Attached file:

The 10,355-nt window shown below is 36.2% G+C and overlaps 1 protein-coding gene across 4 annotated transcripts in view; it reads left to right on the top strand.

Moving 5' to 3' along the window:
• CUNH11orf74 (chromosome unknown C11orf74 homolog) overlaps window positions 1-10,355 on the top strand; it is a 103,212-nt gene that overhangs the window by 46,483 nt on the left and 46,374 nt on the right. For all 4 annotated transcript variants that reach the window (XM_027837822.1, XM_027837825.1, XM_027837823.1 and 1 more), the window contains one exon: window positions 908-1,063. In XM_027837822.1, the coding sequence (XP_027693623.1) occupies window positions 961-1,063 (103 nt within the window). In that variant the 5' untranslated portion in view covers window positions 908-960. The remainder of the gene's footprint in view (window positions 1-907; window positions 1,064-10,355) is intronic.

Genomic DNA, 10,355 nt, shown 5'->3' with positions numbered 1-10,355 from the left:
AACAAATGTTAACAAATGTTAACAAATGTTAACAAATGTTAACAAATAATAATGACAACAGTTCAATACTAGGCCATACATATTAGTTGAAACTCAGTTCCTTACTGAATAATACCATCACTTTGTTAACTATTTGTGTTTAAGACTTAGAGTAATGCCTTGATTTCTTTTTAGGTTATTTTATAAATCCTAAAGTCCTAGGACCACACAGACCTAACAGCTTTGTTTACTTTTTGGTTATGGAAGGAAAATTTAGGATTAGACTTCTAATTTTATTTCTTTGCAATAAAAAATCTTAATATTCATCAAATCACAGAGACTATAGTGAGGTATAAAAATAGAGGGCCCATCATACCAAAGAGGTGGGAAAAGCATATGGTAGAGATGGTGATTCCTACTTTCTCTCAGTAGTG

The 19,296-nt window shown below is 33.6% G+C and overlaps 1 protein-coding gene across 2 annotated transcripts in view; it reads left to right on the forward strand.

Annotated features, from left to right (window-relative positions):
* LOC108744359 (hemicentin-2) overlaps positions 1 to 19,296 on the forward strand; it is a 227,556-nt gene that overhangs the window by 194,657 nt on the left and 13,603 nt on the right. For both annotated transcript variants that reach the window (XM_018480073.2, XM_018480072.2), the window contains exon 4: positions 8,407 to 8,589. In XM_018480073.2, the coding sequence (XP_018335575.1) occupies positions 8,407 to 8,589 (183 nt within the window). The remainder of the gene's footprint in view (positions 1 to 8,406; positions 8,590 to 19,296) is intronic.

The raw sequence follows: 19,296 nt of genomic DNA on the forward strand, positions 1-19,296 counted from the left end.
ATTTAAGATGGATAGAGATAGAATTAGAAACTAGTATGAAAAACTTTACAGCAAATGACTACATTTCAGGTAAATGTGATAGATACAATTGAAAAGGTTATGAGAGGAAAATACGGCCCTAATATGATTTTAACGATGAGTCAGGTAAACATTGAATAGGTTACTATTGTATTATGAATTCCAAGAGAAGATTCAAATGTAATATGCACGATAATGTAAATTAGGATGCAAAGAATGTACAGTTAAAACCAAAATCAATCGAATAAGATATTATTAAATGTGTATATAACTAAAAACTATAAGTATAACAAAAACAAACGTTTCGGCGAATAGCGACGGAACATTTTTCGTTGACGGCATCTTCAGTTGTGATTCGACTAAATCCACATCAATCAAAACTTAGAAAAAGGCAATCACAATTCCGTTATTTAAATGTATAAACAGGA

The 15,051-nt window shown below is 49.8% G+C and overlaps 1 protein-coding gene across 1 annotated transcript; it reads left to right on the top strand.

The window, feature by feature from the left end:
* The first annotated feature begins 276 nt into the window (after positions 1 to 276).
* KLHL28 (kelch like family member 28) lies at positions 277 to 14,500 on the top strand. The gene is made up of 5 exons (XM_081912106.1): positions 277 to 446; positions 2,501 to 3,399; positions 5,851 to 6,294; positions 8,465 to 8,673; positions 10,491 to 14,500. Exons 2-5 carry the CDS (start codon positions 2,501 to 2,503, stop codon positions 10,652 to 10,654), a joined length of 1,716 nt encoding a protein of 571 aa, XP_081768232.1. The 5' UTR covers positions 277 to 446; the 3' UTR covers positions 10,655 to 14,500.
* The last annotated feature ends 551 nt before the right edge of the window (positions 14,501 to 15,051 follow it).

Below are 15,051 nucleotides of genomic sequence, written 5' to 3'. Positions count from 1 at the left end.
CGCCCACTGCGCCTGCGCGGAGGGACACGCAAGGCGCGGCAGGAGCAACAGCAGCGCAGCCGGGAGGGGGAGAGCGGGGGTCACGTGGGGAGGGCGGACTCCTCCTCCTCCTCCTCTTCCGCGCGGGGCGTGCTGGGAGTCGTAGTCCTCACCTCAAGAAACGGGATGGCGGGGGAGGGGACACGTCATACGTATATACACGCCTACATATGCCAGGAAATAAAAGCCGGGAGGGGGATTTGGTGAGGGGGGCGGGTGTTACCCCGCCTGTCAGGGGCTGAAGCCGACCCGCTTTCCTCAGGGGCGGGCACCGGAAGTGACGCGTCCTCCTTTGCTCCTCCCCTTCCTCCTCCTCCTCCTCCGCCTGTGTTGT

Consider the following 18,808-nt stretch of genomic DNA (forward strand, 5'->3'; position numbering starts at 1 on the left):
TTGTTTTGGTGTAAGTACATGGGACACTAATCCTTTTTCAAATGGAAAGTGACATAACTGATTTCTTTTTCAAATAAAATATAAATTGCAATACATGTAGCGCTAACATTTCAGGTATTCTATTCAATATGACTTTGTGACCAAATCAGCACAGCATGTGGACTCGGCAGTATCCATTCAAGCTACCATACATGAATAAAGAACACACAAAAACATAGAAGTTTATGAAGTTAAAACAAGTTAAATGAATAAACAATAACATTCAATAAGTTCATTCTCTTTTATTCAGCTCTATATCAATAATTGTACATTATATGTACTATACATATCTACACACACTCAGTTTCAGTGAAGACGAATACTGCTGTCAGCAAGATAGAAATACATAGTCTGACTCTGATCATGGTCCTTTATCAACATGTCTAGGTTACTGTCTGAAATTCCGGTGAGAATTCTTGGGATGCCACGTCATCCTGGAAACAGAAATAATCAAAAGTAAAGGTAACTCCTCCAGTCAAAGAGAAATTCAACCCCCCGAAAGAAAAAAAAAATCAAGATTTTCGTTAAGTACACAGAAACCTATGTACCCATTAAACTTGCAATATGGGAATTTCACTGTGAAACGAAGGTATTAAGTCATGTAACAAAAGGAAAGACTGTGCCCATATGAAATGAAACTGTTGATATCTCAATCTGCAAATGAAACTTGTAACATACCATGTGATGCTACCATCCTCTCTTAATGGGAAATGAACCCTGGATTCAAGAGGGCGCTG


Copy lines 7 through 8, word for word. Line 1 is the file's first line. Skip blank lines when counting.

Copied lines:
Annotated features, from left to right (window-relative positions):
* LOC108744359 (hemicentin-2) overlaps positions 1 to 19,296 on the forward strand; it is a 227,556-nt gene that overhangs the window by 194,657 nt on the left and 13,603 nt on the right. For both annotated transcript variants that reach the window (XM_018480073.2, XM_018480072.2), the window contains exon 4: positions 8,407 to 8,589. In XM_018480073.2, the coding sequence (XP_018335575.1) occupies positions 8,407 to 8,589 (183 nt within the window). The remainder of the gene's footprint in view (positions 1 to 8,406; positions 8,590 to 19,296) is intronic.